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September 2013

By Terresa Wellborn

When September arrives and strums across the hills, it announces a bewilderment of leaves, a falling. The noun, fall ?f?l, infers autumn, while the verb means to come or go down from a high place or position to a lower place, which brings to mind humility, a fallen leaf, prayer. This month our offerings point towards these things: a sibling, a good-night ritual, the lay of language as it shifts beneath our tongues.

In the essay, “Unspoken,” originally published in 2011, Mendy Waits shares with us the tragic passing of her brother. She wrestles with a culture that, while loving, still needs to work out the kinks. When the fallen fall, how do we react? With “strangely positive funerals, marked with the rhetoric of eternity.” Could it be in the act of sharing, as Mendy does with us, that we, too, find the strength to continue?

Dayna Patterson (a Segullah favorite and editor for Psaltery & Lyre), illustrates a parent’s bedtime routine as prayer in her poem, “Moses Removed His Shoes.” In “Twilight Zone Episode 2a, 1985,” the sometimes disorienting world of words brings us around to attentiveness again, and intuition.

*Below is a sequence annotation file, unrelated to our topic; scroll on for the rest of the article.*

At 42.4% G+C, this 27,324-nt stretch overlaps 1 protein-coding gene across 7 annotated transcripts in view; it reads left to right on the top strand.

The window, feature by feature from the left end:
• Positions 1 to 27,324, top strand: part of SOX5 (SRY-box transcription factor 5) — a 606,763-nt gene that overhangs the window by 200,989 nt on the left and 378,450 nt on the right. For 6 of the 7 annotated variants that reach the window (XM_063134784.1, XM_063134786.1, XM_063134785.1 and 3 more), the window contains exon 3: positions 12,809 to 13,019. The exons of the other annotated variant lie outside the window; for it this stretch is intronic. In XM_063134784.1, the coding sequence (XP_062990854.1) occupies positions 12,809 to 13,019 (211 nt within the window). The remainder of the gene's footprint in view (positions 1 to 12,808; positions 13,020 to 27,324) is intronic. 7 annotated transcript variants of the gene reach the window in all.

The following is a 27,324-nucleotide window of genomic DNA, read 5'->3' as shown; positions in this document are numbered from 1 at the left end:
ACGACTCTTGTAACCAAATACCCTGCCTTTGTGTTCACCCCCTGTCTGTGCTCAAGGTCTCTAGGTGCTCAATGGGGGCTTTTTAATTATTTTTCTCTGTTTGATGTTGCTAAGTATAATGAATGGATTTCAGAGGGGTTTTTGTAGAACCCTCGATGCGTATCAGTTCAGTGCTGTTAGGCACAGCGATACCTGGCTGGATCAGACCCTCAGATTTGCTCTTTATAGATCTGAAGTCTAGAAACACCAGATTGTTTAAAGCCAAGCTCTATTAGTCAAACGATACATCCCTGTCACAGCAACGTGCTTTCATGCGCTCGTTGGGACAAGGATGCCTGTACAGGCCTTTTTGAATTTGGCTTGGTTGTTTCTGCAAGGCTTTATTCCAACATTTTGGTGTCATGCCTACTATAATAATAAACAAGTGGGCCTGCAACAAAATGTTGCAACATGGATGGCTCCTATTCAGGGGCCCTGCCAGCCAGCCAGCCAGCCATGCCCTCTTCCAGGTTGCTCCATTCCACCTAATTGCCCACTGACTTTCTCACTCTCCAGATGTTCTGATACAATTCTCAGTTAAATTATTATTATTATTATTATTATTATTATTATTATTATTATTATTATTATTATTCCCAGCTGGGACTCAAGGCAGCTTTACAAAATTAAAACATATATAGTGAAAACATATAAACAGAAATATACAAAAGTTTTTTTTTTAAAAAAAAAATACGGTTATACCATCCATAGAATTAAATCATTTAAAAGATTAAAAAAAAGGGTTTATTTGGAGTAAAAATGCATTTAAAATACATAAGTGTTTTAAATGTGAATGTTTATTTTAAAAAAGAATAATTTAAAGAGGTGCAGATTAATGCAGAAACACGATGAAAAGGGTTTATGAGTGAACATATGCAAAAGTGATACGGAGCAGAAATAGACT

Here at Segullah, as we tuck away our summer wear in favor of a jacket, a lantern, a sigh to green now fading, we agree with Rilke, “We all are falling. This hand here is falling. /Just look: it is in all of us.”

Terresa Wellborn

Associate Poetry Editor, Segullah

 

About Terresa Wellborn

Terresa Wellborn has been published in BYU Studies, Dialogue, and several anthologies including Fire in the Pasture, Monsters and Mormons, and Dove Song: Heavenly Mother in Mormon Poetry. She has a BA degree in English Literature and a MLIS degree in Library and Information Science. Her joys include her four children, books, and chocolate babka. She reads faster than she hikes, runs faster than she writes, and has often been mistaken for Miss Frizzle. When not on a mountaintop, she prefers to dwell in possibility.

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